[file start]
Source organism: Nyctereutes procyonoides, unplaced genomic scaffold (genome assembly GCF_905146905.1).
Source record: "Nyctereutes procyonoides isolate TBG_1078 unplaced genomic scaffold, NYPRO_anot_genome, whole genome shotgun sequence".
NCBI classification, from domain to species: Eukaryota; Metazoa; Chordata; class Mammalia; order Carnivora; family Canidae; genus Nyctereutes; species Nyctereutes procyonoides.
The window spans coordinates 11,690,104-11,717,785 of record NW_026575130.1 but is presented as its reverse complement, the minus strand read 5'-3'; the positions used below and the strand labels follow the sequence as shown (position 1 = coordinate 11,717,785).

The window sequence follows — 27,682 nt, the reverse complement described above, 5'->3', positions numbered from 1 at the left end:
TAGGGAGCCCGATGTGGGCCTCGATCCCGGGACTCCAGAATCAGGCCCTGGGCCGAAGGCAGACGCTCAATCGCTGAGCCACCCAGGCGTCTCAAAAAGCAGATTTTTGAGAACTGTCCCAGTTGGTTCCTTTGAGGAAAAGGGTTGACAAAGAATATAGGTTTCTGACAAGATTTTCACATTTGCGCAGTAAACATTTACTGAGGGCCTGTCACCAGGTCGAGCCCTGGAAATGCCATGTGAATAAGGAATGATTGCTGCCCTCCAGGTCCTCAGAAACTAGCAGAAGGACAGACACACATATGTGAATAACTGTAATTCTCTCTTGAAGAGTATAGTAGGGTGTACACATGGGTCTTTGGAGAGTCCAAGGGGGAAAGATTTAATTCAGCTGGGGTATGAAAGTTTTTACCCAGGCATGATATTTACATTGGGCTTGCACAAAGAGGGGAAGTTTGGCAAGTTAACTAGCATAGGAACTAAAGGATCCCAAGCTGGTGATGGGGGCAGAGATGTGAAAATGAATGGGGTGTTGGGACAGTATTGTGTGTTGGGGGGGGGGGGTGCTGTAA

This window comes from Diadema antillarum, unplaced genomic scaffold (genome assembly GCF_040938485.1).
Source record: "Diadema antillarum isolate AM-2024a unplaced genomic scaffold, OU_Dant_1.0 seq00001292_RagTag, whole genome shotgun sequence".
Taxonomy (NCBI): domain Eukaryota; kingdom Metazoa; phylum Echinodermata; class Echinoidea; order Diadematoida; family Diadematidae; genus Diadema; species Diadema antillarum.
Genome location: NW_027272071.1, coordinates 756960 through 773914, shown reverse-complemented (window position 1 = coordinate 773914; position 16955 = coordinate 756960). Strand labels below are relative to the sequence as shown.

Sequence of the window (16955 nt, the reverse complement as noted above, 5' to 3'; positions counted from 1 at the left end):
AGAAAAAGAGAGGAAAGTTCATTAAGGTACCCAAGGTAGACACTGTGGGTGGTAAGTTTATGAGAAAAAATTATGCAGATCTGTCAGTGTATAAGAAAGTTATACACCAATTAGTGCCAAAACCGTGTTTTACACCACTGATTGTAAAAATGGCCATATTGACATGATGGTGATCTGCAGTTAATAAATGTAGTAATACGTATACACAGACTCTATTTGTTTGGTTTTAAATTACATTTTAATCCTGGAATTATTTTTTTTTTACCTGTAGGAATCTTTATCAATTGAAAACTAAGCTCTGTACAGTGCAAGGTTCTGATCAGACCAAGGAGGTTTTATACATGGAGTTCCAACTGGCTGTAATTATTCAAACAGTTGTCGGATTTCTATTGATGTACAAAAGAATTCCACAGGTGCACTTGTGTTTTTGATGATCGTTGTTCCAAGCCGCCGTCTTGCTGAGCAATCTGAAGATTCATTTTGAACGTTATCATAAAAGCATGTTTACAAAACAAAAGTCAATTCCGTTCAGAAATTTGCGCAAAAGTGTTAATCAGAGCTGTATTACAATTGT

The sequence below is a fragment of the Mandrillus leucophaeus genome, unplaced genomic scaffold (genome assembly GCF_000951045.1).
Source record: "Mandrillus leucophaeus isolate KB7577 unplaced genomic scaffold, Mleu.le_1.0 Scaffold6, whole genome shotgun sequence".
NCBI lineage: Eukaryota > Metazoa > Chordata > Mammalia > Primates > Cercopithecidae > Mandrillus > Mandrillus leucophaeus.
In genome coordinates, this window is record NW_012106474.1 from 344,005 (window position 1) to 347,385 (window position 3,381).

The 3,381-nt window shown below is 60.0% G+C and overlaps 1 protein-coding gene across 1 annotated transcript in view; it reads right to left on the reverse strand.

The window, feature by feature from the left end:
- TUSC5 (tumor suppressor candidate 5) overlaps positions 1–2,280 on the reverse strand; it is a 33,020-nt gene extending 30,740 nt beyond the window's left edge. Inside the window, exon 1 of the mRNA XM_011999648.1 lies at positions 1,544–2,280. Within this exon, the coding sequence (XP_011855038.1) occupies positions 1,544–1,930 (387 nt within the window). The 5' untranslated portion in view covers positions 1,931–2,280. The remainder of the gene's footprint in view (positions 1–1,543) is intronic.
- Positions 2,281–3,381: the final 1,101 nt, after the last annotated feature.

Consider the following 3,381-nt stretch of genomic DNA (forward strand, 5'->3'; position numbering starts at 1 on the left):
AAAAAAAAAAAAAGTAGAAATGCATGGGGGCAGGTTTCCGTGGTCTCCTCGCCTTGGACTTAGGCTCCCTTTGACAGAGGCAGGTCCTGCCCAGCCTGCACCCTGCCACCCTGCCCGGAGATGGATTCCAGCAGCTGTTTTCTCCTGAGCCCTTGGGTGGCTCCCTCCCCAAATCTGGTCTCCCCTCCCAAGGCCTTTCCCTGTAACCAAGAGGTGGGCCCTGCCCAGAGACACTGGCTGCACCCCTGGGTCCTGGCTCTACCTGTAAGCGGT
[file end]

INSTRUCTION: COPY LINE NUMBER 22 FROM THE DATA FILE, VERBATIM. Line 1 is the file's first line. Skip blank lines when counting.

AAAAAAAAAAAAAGTAGAAATGCATGGGGGCAGGTTTCCGTGGTCTCCTCGCCTTGGACTTAGGCTCCCTTTGACAGAGGCAGGTCCTGCCCAGCCTGCACCCTGCCACCCTGCCCGGAGATGGATTCCAGCAGCTGTTTTCTCCTGAGCCCTTGGGTGGCTCCCTCCCCAAATCTGGTCTCCCCTCCCAAGGCCTTTCCCTGTAACCAAGAGGTGGGCCCTGCCCAGAGACACTGGCTGCACCCCTGGGTCCTGGCTCTACCTGTAAGCGGT